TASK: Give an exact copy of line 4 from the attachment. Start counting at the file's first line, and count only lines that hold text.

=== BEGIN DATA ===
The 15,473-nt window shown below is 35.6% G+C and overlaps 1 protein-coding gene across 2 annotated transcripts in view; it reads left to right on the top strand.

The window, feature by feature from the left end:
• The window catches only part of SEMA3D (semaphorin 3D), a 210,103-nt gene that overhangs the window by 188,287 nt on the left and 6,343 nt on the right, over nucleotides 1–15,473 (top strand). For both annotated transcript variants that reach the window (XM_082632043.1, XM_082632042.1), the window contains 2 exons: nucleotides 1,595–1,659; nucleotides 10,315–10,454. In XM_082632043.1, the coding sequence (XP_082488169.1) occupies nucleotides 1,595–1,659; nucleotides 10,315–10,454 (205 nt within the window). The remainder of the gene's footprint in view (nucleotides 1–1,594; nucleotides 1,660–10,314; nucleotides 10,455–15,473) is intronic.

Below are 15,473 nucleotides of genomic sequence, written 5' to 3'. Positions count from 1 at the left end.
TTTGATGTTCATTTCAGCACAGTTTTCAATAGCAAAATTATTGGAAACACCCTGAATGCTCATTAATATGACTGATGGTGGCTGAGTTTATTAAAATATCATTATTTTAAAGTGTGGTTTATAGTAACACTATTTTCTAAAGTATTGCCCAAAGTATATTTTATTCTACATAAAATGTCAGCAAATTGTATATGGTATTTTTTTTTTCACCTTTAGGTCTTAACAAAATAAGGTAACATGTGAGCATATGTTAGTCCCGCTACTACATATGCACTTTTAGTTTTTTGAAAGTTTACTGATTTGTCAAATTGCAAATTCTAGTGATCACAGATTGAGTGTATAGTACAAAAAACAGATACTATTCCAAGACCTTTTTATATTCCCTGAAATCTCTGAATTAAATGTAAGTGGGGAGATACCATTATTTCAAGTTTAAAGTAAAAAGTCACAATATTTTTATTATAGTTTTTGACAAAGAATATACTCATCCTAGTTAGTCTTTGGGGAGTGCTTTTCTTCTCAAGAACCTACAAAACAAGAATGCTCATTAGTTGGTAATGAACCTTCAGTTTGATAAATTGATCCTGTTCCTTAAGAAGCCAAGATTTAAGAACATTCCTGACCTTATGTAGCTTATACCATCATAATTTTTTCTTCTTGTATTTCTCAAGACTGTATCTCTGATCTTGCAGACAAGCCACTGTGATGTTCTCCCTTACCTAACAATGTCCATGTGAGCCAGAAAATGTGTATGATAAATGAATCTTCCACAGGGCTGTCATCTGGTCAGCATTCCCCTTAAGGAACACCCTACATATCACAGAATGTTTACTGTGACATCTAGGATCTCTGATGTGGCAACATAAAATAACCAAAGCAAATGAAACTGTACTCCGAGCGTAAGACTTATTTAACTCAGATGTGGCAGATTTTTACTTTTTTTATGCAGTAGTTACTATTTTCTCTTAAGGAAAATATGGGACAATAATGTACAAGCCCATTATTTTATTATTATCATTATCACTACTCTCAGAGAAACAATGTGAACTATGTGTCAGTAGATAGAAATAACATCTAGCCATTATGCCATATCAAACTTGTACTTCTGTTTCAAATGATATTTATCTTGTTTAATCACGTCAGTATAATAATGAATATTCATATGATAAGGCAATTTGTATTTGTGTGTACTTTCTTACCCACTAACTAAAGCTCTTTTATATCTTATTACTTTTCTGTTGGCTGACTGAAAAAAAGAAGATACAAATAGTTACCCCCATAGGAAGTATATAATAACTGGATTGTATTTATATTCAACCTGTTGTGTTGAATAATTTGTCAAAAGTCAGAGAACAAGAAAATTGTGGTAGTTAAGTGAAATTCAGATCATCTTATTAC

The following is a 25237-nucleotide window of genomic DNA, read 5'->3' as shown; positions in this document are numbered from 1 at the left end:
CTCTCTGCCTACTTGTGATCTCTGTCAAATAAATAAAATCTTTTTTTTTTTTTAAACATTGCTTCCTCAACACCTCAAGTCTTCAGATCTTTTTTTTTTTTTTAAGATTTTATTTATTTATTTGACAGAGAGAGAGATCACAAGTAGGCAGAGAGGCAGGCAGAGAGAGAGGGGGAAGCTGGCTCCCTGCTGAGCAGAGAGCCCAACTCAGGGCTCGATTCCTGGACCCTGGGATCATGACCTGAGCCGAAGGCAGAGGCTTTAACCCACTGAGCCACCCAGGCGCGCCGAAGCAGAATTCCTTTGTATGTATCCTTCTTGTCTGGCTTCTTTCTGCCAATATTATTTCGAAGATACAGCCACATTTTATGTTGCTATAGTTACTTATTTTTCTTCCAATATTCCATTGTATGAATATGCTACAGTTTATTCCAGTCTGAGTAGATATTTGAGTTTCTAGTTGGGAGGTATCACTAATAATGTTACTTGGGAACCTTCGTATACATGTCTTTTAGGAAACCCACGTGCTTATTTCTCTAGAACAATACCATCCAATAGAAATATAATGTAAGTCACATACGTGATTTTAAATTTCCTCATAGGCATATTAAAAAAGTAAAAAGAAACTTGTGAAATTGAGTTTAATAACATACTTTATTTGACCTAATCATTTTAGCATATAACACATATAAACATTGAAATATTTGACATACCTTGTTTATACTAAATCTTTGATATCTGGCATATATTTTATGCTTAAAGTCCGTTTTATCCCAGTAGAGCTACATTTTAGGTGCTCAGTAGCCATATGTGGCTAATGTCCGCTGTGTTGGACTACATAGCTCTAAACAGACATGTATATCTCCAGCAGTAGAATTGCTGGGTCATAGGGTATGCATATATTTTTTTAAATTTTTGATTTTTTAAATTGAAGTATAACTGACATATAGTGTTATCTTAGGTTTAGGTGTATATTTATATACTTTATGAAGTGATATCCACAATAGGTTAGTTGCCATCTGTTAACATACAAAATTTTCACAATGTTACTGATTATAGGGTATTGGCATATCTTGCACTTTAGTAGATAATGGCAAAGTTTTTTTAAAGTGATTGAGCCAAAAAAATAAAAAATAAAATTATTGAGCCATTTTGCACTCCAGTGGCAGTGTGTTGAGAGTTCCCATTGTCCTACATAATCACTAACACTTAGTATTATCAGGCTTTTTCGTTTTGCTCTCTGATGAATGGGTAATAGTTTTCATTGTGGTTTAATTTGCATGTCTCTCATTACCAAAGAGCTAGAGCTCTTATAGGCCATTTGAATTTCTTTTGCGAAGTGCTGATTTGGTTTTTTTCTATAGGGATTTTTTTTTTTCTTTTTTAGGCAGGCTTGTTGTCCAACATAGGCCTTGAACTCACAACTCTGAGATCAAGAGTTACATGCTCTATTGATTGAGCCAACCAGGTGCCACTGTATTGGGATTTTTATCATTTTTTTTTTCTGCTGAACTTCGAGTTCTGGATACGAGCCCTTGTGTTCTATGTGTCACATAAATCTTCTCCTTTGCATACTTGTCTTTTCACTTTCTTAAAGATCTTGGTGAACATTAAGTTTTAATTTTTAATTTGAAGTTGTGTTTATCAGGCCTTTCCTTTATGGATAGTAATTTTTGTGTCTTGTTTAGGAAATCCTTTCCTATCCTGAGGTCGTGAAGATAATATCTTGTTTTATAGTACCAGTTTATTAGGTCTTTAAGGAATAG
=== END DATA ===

Below are 15,473 nucleotides of genomic sequence, written 5' to 3'. Positions count from 1 at the left end.